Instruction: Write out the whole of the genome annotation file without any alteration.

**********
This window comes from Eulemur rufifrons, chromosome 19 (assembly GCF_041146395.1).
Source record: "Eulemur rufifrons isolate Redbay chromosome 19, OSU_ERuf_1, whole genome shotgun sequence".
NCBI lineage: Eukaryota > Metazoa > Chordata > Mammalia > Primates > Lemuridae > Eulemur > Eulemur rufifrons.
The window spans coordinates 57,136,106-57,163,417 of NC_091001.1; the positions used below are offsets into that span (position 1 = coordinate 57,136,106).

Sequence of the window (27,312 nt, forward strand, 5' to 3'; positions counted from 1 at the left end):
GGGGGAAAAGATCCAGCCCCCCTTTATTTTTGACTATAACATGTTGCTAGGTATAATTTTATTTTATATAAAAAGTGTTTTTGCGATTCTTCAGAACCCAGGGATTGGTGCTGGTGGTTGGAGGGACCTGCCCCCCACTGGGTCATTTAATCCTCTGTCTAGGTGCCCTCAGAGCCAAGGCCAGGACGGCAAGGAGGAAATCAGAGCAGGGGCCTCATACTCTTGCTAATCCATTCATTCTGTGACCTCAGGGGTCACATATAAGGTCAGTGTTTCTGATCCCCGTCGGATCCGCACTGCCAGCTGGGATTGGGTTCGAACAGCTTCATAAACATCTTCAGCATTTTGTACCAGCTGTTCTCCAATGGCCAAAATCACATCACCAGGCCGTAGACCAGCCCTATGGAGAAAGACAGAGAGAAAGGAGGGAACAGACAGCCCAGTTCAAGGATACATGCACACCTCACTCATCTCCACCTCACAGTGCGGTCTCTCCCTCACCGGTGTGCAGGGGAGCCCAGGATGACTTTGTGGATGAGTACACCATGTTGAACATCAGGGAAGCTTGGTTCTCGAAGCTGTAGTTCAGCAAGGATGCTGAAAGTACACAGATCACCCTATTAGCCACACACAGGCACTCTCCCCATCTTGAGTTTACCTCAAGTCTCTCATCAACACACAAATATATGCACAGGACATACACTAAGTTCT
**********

This window comes from Eulemur rufifrons, chromosome 19 (assembly GCF_041146395.1).
Source record: "Eulemur rufifrons isolate Redbay chromosome 19, OSU_ERuf_1, whole genome shotgun sequence".
NCBI lineage: Eukaryota > Metazoa > Chordata > Mammalia > Primates > Lemuridae > Eulemur > Eulemur rufifrons.
The window spans coordinates 57,136,106-57,163,417 of NC_091001.1; the positions used below are offsets into that span (position 1 = coordinate 57,136,106).

Sequence of the window (27,312 nt, forward strand, 5' to 3'; positions counted from 1 at the left end):
GGGGGAAAAGATCCAGCCCCCCTTTATTTTTGACTATAACATGTTGCTAGGTATAATTTTATTTTATATAAAAAGTGTTTTTGCGATTCTTCAGAACCCAGGGATTGGTGCTGGTGGTTGGAGGGACCTGCCCCCCACTGGGTCATTTAATCCTCTGTCTAGGTGCCCTCAGAGCCAAGGCCAGGACGGCAAGGAGGAAATCAGAGCAGGGGCCTCATACTCTTGCTAATCCATTCATTCTGTGACCTCAGGGGTCACATATAAGGTCAGTGTTTCTGATCCCCGTCGGATCCGCACTGCCAGCTGGGATTGGGTTCGAACAGCTTCATAAACATCTTCAGCATTTTGTACCAGCTGTTCTCCAATGGCCAAAATCACATCACCAGGCCGTAGACCAGCCCTATGGAGAAAGACAGAGAGAAAGGAGGGAACAGACAGCCCAGTTCAAGGATACATGCACACCTCACTCATCTCCACCTCACAGTGCGGTCTCTCCCTCACCGGTGTGCAGGGGAGCCCAGGATGACTTTGTGGATGAGTACACCATGTTGAACATCAGGGAAGCTTGGTTCTCGAAGCTGTAGTTCAGCAAGGATGCTGAAAGTACACAGATCACCCTATTAGCCACACACAGGCACTCTCCCCATCTTGAGTTTACCTCAAGTCTCTCATCAACACACAAATATATGCACAGGACATACACTAAGTTCT